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Everyone Who Is Gone Is Here: The United States, Central America, and the Making of a Crisis
by Jonathan Blitzer
An epic, heartbreaking, and deeply reported history of the disastrous humanitarian crisis at the southern border told through the lives of the migrants forced to risk everything and the policymakers who determine their fate, by New Yorker staff writer Jonathan Blitzer
Everyone who makes the journey faces an impossible choice. Hundreds of thousands of people who arrive every year at the US-Mexico border travel far from their homes. An overwhelming share of them come from El Salvador, Guatemala, and Honduras, although many migrants come from farther away. Some are fleeing persecution, others crime or hunger. Very often it will not be their first attempt to cross. They may have already been deported from the United States, but it remains their only hope for safety and prosperity. Their homes have become uninhabitable. They will take their chances.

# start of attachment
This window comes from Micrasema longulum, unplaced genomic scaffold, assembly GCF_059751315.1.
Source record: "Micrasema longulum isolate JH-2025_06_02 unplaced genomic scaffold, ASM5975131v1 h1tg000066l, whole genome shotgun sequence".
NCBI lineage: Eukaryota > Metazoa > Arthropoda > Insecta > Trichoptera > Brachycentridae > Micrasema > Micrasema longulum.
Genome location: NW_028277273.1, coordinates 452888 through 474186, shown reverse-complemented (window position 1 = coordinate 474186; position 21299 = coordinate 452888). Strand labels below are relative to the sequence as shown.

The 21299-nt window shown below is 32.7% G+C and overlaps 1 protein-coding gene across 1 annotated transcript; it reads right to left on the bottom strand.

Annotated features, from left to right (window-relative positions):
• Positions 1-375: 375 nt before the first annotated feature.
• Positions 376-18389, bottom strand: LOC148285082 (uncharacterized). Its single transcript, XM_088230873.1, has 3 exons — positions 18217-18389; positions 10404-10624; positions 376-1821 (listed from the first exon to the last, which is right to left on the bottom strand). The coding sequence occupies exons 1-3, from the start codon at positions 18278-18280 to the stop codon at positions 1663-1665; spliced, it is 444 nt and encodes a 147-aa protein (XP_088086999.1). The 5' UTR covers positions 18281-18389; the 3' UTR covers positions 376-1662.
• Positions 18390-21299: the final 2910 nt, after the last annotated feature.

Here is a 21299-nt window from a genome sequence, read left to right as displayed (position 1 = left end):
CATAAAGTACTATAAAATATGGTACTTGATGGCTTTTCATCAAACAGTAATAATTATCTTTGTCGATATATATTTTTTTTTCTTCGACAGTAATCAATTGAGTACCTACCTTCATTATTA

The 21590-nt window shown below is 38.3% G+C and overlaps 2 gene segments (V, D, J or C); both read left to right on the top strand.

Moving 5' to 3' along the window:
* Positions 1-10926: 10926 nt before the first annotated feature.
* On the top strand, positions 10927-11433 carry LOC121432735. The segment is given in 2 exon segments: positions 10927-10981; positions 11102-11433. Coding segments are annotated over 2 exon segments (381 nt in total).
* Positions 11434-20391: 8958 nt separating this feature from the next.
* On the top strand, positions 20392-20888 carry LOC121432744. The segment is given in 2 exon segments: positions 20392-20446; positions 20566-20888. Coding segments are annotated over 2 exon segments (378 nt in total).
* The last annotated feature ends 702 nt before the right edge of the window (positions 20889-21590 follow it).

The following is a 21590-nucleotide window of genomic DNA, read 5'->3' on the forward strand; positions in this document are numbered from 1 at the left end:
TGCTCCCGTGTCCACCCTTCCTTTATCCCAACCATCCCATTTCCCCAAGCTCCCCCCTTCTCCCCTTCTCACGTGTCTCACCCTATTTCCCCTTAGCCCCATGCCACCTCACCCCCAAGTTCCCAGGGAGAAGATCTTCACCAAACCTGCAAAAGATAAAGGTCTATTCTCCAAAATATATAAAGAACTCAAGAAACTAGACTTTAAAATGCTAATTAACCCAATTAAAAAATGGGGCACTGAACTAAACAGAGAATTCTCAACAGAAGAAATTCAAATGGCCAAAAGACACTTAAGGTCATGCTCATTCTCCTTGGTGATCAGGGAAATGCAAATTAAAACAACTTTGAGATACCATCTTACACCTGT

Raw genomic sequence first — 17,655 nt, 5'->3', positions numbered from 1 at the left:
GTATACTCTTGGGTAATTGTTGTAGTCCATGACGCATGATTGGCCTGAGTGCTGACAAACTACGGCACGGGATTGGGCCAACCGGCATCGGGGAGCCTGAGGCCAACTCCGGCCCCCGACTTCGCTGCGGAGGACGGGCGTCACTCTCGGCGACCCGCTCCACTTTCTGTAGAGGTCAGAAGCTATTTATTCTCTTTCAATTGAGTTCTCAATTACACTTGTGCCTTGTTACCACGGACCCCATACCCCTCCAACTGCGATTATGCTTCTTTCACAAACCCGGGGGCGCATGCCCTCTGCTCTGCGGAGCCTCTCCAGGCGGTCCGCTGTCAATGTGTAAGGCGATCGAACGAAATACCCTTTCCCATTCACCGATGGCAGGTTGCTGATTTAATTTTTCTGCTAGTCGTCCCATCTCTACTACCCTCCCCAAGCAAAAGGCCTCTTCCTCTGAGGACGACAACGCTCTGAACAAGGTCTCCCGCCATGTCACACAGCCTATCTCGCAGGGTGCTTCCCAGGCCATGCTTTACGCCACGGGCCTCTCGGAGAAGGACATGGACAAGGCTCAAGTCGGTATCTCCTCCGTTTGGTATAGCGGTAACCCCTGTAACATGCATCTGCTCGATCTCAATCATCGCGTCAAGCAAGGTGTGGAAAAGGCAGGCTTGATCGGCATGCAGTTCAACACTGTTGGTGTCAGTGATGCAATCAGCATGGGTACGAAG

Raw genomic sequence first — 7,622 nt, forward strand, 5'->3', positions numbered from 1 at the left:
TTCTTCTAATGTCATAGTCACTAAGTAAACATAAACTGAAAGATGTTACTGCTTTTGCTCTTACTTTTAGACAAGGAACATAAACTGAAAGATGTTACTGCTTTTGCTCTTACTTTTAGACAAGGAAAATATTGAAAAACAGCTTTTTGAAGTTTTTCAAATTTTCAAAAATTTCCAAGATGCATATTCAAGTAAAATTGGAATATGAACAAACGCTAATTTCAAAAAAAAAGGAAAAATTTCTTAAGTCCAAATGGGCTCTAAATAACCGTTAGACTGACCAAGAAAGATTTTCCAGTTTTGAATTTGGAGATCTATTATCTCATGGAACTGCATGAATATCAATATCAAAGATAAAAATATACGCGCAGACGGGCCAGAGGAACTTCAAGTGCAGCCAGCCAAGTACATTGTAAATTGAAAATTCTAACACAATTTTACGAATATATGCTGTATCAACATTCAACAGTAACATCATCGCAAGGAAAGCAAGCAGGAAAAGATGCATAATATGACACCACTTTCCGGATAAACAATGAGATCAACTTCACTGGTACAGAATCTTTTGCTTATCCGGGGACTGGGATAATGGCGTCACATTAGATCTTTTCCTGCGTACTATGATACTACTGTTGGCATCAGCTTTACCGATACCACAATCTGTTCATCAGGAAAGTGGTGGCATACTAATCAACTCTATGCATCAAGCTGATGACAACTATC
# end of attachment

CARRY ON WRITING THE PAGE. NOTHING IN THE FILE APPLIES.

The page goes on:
This vast and unremitting crisis did not spring up overnight. Indeed, as Blitzer dramatizes with forensic, unprecedented reporting, it is the result of decades of misguided policy and sweeping corruption. Brilliantly weaving the stories of Central Americans whose lives have been devastated by chronic political conflict and violence with those of American activists, government officials, and the politicians responsible for the country’s tragically tangled immigration policy, Blitzer reveals the full, layered picture for the first time.
Everyone Who Is Gone Is Here is an odyssey of struggle and resilience. With astonishing nuance and detail, Blitzer tells an epic story about the people whose lives ebb and flow across the border, and in doing so, he delves into the heart of American life itself. This vital and remarkable story has shaped the nation’s turbulent politics and culture in countless ways—and will almost certainly determine its future.
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